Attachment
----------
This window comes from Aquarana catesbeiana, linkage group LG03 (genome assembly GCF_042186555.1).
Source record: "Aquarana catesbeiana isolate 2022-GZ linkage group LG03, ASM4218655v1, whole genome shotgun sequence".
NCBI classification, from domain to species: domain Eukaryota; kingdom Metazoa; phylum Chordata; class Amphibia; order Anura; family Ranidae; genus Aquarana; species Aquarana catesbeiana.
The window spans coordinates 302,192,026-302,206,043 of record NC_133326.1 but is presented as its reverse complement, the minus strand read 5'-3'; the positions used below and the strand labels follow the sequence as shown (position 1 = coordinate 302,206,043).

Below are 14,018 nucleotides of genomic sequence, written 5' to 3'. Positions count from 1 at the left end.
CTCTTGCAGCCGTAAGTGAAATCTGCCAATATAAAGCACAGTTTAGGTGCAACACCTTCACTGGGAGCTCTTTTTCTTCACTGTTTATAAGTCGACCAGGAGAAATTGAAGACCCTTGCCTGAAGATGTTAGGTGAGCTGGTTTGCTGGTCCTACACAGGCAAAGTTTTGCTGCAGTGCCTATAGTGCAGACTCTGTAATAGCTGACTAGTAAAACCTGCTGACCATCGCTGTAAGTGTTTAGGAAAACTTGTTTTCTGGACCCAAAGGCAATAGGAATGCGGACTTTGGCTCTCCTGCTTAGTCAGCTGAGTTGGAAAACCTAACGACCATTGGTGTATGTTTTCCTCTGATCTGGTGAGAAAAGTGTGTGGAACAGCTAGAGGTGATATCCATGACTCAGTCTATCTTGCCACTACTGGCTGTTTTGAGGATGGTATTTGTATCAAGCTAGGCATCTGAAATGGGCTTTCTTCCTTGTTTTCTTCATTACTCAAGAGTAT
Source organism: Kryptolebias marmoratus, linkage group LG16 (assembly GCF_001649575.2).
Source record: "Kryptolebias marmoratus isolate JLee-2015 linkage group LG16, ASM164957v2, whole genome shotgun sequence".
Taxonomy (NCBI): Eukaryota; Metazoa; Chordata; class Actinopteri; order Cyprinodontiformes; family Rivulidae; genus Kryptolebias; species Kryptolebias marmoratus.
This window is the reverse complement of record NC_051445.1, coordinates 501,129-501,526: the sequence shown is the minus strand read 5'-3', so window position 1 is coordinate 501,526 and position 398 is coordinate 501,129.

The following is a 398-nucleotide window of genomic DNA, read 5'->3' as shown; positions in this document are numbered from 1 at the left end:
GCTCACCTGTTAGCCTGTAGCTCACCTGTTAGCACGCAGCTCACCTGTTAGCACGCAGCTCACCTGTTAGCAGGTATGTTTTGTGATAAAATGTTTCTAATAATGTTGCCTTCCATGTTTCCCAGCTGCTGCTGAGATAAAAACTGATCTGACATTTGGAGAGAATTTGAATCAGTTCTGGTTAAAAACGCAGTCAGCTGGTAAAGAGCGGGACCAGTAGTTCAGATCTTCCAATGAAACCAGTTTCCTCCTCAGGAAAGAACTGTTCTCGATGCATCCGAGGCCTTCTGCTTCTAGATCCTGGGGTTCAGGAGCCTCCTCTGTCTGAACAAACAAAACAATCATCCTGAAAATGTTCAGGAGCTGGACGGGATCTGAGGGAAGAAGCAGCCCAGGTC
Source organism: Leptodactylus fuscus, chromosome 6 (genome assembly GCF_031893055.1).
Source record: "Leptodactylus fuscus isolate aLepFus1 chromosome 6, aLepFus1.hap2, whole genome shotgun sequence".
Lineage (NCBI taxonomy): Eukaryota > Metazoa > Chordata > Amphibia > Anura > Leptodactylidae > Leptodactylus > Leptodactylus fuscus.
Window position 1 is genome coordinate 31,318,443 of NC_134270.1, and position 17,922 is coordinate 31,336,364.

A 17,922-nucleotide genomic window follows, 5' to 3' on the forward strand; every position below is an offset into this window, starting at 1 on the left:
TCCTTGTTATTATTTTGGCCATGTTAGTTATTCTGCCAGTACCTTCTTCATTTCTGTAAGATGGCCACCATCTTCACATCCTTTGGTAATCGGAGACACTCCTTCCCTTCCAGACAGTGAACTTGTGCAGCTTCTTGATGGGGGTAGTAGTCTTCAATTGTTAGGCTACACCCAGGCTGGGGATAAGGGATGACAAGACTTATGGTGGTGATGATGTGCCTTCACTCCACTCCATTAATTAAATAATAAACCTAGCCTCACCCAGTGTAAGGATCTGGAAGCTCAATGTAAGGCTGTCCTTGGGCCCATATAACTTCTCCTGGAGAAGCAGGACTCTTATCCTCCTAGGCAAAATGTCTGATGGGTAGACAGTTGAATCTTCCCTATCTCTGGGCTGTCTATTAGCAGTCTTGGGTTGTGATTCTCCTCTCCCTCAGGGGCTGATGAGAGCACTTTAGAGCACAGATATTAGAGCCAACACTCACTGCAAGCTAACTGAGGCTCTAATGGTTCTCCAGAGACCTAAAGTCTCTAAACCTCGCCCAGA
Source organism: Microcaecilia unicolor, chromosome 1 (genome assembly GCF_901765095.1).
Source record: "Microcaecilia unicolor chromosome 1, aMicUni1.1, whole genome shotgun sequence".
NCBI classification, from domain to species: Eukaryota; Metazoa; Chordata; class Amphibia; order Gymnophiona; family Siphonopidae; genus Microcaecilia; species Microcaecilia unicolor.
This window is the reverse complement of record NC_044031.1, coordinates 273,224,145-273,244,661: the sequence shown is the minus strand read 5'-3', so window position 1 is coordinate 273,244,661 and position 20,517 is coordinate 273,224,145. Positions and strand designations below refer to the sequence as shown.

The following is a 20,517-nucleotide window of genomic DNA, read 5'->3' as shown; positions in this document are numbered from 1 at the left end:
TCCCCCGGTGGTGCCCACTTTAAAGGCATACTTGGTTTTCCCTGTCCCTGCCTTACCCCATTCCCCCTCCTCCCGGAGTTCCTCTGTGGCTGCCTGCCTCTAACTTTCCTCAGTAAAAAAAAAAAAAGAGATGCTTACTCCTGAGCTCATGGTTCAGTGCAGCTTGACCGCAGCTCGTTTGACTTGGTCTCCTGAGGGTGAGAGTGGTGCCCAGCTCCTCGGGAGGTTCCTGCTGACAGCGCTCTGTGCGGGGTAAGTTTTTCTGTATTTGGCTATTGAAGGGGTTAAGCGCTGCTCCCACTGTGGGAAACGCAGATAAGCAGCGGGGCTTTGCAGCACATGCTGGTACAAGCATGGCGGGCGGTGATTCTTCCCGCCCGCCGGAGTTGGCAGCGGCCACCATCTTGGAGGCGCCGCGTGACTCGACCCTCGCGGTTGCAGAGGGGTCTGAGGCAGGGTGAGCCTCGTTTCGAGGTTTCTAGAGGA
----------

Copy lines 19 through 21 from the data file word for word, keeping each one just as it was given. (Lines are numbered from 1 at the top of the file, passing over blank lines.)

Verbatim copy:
Source organism: Microcaecilia unicolor, chromosome 1 (genome assembly GCF_901765095.1).
Source record: "Microcaecilia unicolor chromosome 1, aMicUni1.1, whole genome shotgun sequence".
NCBI classification, from domain to species: Eukaryota; Metazoa; Chordata; class Amphibia; order Gymnophiona; family Siphonopidae; genus Microcaecilia; species Microcaecilia unicolor.